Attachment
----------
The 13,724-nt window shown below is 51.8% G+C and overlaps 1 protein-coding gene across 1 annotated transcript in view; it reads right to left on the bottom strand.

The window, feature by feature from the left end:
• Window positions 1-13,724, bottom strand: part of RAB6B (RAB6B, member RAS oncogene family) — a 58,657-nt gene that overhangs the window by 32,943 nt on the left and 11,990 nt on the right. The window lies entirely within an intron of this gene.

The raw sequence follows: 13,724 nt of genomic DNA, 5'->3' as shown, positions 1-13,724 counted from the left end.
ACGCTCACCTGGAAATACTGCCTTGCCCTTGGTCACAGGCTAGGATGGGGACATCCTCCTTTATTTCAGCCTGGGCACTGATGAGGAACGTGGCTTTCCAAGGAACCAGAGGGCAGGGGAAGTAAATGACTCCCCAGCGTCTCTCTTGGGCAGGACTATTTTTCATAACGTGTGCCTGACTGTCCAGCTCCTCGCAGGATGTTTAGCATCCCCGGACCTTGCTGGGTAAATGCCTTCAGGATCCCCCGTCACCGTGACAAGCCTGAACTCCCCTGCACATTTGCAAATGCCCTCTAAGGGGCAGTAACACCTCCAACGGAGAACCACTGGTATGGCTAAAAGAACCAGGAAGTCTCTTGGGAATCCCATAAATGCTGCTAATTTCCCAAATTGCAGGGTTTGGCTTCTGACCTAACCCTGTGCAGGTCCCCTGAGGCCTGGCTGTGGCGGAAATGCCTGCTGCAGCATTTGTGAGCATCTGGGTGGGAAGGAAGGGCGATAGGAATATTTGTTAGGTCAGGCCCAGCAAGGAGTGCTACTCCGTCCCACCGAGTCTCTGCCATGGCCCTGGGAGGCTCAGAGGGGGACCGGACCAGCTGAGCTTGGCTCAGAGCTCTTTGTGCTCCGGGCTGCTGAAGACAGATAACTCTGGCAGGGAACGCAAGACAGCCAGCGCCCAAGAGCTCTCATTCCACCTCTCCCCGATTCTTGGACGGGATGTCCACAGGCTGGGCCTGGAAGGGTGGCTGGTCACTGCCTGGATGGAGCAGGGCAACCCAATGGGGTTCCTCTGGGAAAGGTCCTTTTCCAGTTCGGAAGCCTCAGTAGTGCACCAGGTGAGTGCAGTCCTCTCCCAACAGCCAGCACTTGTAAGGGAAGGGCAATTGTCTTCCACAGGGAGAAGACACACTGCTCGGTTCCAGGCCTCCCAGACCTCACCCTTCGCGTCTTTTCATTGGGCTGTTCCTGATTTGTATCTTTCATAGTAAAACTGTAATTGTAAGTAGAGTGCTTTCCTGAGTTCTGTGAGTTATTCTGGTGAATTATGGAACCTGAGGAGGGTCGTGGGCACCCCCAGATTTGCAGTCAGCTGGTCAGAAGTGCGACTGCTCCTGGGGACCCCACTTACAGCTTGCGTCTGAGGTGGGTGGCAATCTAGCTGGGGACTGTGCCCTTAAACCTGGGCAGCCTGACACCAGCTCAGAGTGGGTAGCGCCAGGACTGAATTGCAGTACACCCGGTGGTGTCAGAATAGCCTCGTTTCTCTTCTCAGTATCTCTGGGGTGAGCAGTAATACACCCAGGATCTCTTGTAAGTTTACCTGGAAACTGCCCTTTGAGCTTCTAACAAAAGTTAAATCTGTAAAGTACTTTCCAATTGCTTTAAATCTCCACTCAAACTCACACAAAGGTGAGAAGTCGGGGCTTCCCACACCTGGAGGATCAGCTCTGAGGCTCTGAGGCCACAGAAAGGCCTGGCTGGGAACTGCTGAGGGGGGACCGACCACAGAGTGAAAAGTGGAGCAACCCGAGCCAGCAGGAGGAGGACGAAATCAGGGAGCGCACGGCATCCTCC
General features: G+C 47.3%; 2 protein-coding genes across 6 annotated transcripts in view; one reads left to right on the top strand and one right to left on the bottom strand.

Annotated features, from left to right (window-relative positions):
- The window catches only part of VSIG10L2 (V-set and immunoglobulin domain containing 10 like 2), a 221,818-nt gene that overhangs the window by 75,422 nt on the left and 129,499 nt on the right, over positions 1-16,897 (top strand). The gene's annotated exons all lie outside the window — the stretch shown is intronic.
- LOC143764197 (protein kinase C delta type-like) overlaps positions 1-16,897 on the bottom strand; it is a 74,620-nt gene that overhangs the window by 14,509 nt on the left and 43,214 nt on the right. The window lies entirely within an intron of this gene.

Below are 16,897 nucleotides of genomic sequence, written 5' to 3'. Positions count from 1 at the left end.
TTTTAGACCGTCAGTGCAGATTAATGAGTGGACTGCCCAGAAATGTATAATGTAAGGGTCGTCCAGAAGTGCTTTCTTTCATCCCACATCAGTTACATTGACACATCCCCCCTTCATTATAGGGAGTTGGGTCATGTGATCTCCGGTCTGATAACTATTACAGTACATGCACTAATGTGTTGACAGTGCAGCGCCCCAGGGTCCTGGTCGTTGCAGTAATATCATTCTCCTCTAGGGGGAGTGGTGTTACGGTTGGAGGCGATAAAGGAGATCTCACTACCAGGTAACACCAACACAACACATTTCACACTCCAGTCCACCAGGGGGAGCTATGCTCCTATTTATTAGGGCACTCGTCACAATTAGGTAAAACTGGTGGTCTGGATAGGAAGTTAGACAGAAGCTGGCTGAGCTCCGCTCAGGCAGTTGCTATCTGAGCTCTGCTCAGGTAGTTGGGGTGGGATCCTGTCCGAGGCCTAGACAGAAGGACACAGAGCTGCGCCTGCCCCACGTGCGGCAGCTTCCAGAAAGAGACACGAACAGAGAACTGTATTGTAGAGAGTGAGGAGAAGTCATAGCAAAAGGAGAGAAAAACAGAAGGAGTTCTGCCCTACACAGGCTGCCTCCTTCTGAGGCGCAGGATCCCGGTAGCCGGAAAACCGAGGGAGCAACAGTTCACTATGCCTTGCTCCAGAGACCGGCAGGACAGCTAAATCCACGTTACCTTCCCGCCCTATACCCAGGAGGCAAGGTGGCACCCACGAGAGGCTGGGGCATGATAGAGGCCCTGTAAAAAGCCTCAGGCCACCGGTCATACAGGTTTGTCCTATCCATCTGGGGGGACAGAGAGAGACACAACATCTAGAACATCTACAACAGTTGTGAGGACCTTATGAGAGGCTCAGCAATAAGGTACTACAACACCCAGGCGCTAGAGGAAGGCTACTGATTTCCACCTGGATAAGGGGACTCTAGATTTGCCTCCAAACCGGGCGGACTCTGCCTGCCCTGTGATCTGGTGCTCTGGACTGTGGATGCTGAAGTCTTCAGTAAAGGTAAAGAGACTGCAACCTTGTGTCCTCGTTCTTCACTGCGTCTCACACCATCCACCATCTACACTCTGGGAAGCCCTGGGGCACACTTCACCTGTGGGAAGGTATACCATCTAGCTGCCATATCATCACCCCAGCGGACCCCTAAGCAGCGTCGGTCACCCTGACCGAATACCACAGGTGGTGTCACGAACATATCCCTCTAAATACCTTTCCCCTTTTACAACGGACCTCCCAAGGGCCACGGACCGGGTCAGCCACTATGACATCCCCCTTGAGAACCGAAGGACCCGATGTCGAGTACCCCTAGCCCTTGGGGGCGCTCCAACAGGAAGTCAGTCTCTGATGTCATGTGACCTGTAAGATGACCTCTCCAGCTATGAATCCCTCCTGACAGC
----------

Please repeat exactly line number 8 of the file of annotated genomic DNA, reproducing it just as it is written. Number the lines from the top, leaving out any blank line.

- The window catches only part of VSIG10L2 (V-set and immunoglobulin domain containing 10 like 2), a 221,818-nt gene that overhangs the window by 75,422 nt on the left and 129,499 nt on the right, over positions 1-16,897 (top strand). The gene's annotated exons all lie outside the window — the stretch shown is intronic.